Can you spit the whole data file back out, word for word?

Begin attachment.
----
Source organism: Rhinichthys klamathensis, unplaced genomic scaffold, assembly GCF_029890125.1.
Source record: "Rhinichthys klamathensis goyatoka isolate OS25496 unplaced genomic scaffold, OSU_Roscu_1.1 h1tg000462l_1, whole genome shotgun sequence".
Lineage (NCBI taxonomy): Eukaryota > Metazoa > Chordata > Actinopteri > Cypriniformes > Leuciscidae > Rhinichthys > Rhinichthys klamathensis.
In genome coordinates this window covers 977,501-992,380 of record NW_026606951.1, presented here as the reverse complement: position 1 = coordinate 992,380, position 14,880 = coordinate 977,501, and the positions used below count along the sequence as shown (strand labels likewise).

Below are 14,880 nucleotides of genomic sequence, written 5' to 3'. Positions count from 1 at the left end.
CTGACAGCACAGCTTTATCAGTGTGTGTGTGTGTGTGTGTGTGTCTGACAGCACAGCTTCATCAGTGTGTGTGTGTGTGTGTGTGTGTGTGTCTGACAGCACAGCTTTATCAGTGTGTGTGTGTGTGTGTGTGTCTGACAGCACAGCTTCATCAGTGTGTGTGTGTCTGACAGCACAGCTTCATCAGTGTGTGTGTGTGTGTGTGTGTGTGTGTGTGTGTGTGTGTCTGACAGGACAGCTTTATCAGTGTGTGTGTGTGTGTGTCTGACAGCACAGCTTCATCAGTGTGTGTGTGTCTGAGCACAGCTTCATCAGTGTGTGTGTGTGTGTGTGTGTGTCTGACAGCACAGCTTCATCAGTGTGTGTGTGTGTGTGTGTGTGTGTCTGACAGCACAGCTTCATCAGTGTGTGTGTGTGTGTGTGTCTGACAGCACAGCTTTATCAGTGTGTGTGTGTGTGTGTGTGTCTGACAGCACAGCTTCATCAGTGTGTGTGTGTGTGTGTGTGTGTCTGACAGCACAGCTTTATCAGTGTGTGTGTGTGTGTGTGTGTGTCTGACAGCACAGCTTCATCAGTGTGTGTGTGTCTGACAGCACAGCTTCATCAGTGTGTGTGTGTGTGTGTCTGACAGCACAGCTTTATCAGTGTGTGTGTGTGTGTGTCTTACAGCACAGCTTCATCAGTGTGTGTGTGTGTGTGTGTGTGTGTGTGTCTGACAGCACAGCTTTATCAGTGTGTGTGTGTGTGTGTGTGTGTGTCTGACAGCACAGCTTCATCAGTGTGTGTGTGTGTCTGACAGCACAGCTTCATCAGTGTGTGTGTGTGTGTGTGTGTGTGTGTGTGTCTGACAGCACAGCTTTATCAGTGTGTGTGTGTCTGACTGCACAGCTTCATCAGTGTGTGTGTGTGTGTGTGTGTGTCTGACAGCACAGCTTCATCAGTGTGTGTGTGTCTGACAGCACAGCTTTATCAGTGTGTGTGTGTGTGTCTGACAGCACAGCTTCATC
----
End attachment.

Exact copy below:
Source organism: Rhinichthys klamathensis, unplaced genomic scaffold, assembly GCF_029890125.1.
Source record: "Rhinichthys klamathensis goyatoka isolate OS25496 unplaced genomic scaffold, OSU_Roscu_1.1 h1tg000462l_1, whole genome shotgun sequence".
Lineage (NCBI taxonomy): Eukaryota > Metazoa > Chordata > Actinopteri > Cypriniformes > Leuciscidae > Rhinichthys > Rhinichthys klamathensis.
In genome coordinates this window covers 977,501-992,380 of record NW_026606951.1, presented here as the reverse complement: position 1 = coordinate 992,380, position 14,880 = coordinate 977,501, and the positions used below count along the sequence as shown (strand labels likewise).

Below are 14,880 nucleotides of genomic sequence, written 5' to 3'. Positions count from 1 at the left end.
CTGACAGCACAGCTTTATCAGTGTGTGTGTGTGTGTGTGTGTGTCTGACAGCACAGCTTCATCAGTGTGTGTGTGTGTGTGTGTGTGTGTGTCTGACAGCACAGCTTTATCAGTGTGTGTGTGTGTGTGTGTGTCTGACAGCACAGCTTCATCAGTGTGTGTGTGTCTGACAGCACAGCTTCATCAGTGTGTGTGTGTGTGTGTGTGTGTGTGTGTGTGTGTGTGTCTGACAGGACAGCTTTATCAGTGTGTGTGTGTGTGTGTCTGACAGCACAGCTTCATCAGTGTGTGTGTGTCTGAGCACAGCTTCATCAGTGTGTGTGTGTGTGTGTGTGTGTCTGACAGCACAGCTTCATCAGTGTGTGTGTGTGTGTGTGTGTGTGTCTGACAGCACAGCTTCATCAGTGTGTGTGTGTGTGTGTGTCTGACAGCACAGCTTTATCAGTGTGTGTGTGTGTGTGTGTGTCTGACAGCACAGCTTCATCAGTGTGTGTGTGTGTGTGTGTGTGTCTGACAGCACAGCTTTATCAGTGTGTGTGTGTGTGTGTGTGTGTCTGACAGCACAGCTTCATCAGTGTGTGTGTGTCTGACAGCACAGCTTCATCAGTGTGTGTGTGTGTGTGTCTGACAGCACAGCTTTATCAGTGTGTGTGTGTGTGTGTCTTACAGCACAGCTTCATCAGTGTGTGTGTGTGTGTGTGTGTGTGTGTGTCTGACAGCACAGCTTTATCAGTGTGTGTGTGTGTGTGTGTGTGTGTCTGACAGCACAGCTTCATCAGTGTGTGTGTGTGTCTGACAGCACAGCTTCATCAGTGTGTGTGTGTGTGTGTGTGTGTGTGTGTGTCTGACAGCACAGCTTTATCAGTGTGTGTGTGTCTGACTGCACAGCTTCATCAGTGTGTGTGTGTGTGTGTGTGTGTCTGACAGCACAGCTTCATCAGTGTGTGTGTGTCTGACAGCACAGCTTTATCAGTGTGTGTGTGTGTGTCTGACAGCACAGCTTCATC